Barack Obama and John McCain may turn out to be victims of their own success. With Obama success has come, in part, from energizing African-Americans, as we've seen here in Cincinnati at the NAACP convention. For McCain success has come in Iraq. But both could backfire.
Senator Obama entered this campaign as a post-racial candidate. Iowa couldn't provide him a lot of black voters and, for whites, the chance to make history by caucusing for an African-American was balanced by the chance to launch the first female president. Obama won Iowa not because he's black but because he out-organized Hillary, and because Iowans resent the inevitable.
It wasn't until Obama upset Clinton in Iowa that black voters nationwide really gave him a good look. Before then, Hillary was trouncing Obama and the rest of the Democratic field not just among white voters; she was also leading among blacks, who felt loyal to the Clintons and skeptical about a young unknown.
By the time Obama racked up the eleven straight primary and caucus victories in February that effectively clinched the nomination, he was winning more than 90% of the African American vote. Blacks came to believe he could win. They resented the apparent race baiting of Clinton supporters like Bob Kerrey, Andrew Cuomo, Andrew Young, Bob Johnson, Geraldine Ferraro and Bill Clinton. And they pushed back against perceived attacks on black churches after ABC aired the Jeremiah Wright tapes.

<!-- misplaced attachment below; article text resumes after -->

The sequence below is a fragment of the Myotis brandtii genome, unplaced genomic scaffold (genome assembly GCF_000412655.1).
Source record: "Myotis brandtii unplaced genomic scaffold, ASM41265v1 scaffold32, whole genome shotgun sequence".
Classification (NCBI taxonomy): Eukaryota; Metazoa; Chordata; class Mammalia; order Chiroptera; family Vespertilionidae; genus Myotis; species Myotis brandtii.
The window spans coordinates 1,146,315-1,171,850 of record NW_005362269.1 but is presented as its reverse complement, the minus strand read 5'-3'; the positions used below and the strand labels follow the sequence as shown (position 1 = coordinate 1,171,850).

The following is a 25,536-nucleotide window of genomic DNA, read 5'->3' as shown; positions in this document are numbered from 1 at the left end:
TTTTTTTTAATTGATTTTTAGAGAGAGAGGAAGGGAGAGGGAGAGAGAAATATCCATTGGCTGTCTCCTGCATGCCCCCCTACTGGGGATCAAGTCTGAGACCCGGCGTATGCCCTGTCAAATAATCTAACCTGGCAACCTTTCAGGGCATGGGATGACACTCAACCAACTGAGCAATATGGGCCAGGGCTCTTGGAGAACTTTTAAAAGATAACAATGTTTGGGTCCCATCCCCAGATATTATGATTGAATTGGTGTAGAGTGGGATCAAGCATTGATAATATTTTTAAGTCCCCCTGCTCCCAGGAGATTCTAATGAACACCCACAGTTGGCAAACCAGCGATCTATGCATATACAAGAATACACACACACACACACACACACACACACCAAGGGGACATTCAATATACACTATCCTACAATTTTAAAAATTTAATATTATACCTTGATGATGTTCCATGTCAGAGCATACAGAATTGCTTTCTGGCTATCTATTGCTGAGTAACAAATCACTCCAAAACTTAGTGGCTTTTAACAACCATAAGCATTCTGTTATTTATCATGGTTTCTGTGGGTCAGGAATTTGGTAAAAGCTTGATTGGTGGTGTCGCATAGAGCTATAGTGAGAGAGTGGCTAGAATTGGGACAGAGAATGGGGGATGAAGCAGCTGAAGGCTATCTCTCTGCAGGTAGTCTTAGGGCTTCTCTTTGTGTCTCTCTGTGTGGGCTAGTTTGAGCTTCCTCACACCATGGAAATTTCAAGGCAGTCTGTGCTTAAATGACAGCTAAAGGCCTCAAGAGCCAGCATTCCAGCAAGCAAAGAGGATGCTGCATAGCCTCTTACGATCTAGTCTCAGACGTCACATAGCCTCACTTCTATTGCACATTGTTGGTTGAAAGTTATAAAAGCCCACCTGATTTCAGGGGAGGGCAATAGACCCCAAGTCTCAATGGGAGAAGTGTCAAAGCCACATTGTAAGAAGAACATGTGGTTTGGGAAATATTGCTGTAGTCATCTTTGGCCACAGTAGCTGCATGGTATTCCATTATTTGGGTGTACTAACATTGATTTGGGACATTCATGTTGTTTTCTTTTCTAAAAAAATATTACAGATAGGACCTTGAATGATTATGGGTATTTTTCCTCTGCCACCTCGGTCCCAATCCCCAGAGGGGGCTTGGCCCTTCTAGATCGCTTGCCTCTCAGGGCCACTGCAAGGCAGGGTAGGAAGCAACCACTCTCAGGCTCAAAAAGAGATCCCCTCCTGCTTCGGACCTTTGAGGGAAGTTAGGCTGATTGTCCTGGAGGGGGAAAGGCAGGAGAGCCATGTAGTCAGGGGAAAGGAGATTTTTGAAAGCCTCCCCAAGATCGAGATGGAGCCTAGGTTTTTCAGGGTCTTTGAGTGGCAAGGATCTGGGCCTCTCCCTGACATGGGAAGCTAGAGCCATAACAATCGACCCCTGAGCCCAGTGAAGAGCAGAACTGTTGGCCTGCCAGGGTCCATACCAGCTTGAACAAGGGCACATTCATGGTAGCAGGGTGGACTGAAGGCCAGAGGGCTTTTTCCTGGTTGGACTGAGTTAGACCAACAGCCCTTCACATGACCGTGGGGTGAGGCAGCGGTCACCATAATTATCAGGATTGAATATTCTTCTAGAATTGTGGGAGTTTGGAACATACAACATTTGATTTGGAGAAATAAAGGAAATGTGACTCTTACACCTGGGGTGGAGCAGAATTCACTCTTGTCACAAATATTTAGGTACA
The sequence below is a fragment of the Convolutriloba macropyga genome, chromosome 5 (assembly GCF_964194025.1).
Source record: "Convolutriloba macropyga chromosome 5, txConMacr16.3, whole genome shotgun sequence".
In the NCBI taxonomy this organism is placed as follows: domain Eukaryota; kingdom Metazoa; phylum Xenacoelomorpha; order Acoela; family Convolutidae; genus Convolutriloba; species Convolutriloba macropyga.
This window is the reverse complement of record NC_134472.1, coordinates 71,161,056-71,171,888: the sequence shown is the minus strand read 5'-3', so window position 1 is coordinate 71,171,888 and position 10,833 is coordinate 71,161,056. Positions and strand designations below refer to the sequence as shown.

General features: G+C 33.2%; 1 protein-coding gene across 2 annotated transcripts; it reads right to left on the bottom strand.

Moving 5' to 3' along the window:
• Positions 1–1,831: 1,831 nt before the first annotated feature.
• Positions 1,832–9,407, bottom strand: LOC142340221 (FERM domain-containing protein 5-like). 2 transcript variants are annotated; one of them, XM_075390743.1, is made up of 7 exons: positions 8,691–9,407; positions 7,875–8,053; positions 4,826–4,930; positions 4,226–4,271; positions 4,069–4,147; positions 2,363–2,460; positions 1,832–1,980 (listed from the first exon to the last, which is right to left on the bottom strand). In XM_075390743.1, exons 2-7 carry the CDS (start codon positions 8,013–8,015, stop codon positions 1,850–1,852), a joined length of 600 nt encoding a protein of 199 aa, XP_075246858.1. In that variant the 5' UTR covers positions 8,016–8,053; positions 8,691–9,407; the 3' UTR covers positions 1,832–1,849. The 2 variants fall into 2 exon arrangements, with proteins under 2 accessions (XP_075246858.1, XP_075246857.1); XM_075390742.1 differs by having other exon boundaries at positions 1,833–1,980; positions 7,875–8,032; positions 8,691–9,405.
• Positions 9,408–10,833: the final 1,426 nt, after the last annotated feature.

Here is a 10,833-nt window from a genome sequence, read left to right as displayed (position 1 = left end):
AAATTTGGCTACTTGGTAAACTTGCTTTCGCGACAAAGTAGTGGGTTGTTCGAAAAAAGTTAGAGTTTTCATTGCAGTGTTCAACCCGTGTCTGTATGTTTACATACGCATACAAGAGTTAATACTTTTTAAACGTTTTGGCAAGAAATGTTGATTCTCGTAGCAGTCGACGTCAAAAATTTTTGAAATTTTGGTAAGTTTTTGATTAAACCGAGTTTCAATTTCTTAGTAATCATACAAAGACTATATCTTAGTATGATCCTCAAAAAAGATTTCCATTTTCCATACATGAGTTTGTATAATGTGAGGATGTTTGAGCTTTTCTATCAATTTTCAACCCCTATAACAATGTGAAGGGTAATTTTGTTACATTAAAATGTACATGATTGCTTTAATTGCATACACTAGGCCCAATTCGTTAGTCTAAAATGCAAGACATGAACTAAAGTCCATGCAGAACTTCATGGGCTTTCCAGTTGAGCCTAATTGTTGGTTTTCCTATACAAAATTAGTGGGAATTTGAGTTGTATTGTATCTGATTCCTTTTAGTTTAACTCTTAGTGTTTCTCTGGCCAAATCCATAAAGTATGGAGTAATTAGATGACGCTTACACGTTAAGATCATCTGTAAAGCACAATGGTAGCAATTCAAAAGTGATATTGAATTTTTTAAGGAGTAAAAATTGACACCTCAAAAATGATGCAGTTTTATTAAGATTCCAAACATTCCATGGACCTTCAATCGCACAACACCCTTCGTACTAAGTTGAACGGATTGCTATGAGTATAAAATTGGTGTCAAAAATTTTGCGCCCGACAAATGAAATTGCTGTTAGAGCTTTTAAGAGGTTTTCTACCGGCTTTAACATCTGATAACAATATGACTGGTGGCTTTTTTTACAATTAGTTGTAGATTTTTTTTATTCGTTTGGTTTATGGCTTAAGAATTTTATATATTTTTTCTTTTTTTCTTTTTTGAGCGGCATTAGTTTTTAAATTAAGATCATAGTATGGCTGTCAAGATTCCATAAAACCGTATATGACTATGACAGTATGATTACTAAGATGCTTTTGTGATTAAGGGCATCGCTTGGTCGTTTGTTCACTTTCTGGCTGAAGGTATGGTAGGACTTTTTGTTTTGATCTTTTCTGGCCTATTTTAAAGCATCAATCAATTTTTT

No one could blame blacks for evincing pride in Barack Obama. Jews, after all, had supported Joe Lieberman almost monolithically, as had Catholics with Jack Kennedy and, before him, Al Smith. Yet many conservatives and independents doubted a conservative African-American - a Condoleezza Rice or a J.C. Watts -- could have inspired that pride.
And the outpouring of black support appeared to produce a backlash. Hillary Clinton continued winning most of the biggest blue states by explicitly appealing to white blue collar voters, Hispanics, and her core constituency -- older white women. Many of those voters may now support McCain.
However, Senator McCain may be the victim of his own very different success. He defends the Iraq War as just and necessary, and called for a troop surge years before President Bush finally agreed. McCain and an increasing number of Americans see that surge as a spectacular success, both militarily and for Iraq's democracy. In fact, under pressure from Iraqi nationalists as their own elections approach, Prime Minister Maliki now feels secure enough to call for a timetable to withdraw U.S. troops.
Senator Obama, who of course opposed the war from the outset, also opposed the surge -- denying that more troops could quell what he called a civil war. Democratic Senate Majority Leader Harry Reid went further, declaring in April 2007 that the war was already lost.